Today, Descartes Labs is releasing our 2016 U.S. Corn Yield Forecast. Not only is this year’s corn model vastly improved over last year’s model, but we’re also releasing our numbers to everyone. Every Tuesday, we will update our national forecast for corn, as well as for major corn-producing states and counties. You can find these numbers on our website, mobile app, and in our newsletter.
Unless you’re in agriculture, you probably only think about corn when you’re eating it off the cob. Corn is the largest and arguably most important crop in the US, but the vast majority of it doesn’t end up on your plate.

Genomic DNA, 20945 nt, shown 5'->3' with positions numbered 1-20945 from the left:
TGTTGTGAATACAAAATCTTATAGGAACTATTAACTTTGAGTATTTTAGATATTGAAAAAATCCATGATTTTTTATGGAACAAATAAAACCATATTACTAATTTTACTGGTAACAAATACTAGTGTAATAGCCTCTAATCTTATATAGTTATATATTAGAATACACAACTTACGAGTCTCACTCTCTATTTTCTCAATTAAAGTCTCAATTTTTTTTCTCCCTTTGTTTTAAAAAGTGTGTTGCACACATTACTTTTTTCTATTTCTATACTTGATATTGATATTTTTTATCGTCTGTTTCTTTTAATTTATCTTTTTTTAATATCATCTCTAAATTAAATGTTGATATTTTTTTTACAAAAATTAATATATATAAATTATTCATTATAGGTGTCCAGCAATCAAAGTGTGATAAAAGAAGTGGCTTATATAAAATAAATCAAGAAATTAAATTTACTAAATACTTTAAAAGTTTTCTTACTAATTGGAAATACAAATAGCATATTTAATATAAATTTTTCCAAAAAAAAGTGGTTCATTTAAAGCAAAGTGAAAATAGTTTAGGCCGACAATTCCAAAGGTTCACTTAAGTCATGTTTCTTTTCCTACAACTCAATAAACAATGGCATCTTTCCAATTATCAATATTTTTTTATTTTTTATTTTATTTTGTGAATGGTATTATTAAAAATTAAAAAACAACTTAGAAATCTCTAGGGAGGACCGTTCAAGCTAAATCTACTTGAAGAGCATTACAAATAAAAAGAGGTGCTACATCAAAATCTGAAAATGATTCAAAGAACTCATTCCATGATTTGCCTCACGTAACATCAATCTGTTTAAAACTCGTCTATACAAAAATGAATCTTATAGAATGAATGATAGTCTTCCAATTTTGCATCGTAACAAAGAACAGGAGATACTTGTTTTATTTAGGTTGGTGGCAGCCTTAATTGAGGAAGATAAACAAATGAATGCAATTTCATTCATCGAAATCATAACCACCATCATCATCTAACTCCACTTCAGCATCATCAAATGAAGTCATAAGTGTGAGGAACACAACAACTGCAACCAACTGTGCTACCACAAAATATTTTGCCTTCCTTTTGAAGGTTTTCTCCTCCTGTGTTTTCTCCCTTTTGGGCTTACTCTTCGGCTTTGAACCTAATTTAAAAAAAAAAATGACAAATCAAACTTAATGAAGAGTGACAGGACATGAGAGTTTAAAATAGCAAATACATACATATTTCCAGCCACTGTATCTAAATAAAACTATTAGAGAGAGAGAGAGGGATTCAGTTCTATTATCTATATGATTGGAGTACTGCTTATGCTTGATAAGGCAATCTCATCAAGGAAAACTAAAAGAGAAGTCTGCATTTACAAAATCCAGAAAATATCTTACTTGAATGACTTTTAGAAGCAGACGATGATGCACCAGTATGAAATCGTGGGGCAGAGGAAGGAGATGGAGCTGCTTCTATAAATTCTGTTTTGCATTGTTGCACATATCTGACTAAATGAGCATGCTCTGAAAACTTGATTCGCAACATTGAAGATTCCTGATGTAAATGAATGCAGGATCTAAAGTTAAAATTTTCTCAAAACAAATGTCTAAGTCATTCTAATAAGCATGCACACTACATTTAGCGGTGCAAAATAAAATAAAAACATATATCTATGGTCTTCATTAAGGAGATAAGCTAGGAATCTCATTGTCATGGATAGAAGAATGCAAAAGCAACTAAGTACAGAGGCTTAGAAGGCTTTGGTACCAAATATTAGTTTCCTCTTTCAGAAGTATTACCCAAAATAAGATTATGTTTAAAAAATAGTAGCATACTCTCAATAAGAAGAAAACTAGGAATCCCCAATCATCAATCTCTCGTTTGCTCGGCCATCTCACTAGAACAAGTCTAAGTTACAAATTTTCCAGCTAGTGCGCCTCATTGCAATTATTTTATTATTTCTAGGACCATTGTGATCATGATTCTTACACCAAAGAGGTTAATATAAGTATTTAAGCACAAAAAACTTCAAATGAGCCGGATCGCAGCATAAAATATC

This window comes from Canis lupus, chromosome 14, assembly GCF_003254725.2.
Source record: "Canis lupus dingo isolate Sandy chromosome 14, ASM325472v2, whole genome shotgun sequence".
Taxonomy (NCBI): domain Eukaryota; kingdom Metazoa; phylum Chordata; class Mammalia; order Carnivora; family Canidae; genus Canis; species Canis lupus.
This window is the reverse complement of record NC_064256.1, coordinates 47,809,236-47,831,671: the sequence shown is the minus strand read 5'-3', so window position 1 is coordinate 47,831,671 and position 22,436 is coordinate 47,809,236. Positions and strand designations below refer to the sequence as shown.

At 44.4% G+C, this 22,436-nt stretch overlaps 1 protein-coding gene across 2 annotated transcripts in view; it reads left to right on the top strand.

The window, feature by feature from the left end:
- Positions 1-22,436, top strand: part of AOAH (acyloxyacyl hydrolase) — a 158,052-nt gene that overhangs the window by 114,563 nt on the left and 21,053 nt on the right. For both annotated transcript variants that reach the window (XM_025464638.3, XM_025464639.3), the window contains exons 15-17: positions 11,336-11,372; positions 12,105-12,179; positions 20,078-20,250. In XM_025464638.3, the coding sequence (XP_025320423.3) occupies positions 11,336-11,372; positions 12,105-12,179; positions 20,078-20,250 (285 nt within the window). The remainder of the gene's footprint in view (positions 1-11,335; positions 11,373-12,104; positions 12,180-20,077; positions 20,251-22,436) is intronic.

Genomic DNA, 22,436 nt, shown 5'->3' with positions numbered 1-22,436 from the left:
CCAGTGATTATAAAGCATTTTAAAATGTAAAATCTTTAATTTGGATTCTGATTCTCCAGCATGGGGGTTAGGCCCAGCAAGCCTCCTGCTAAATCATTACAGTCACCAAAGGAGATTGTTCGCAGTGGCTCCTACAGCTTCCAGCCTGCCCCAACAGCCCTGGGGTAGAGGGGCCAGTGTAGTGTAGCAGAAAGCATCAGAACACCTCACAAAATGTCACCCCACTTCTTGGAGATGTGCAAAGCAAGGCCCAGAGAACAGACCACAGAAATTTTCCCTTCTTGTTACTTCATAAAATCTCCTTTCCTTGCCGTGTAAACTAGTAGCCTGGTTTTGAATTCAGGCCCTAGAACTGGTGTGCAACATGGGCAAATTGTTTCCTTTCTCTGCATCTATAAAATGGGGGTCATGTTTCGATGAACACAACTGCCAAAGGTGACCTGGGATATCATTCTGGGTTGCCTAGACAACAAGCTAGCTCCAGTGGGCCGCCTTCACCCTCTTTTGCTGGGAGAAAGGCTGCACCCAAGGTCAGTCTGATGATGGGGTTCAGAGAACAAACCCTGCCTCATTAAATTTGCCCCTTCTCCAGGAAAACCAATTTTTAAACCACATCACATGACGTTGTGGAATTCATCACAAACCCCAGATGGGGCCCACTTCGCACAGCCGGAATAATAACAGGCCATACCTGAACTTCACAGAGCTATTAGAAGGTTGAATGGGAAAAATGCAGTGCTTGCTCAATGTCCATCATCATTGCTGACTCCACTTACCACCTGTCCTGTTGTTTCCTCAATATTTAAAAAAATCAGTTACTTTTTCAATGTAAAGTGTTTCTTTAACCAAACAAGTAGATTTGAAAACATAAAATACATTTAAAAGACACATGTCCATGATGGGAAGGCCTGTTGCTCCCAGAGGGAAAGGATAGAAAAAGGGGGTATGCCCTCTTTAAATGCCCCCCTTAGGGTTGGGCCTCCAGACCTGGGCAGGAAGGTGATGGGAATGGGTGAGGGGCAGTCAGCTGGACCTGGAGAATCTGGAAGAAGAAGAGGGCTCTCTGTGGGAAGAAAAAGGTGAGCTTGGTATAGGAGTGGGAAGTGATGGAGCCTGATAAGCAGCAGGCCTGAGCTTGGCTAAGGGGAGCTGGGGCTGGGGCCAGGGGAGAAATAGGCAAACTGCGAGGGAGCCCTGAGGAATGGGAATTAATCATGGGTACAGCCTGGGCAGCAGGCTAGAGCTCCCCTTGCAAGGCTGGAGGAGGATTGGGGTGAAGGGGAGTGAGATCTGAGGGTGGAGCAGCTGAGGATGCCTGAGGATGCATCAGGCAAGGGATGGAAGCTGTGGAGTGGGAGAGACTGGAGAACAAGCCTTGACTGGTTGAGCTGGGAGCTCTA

Let me briefly explain why understanding corn production is important and how the Descartes Labs Forecasting Platform allows us to tackle this incredibly difficult problem.
Corn Forecasts in the U.S.
The United States is the number one producer of corn in the world, harvesting 13.6 billion bushels of corn last year using 80.7 million acres of land. That corn is used for many things, but largely for animal feed, ethanol, and corn syrup. Those involved in the growing, transportation, and processing of corn care about the size of the harvest crop. The amount of supply in the market affects price. Farmers want to know what their crop is worth.Those moving the grain want to be able to plan when and what kinds of trains and barges they’ll need. Insurers want to know their risk.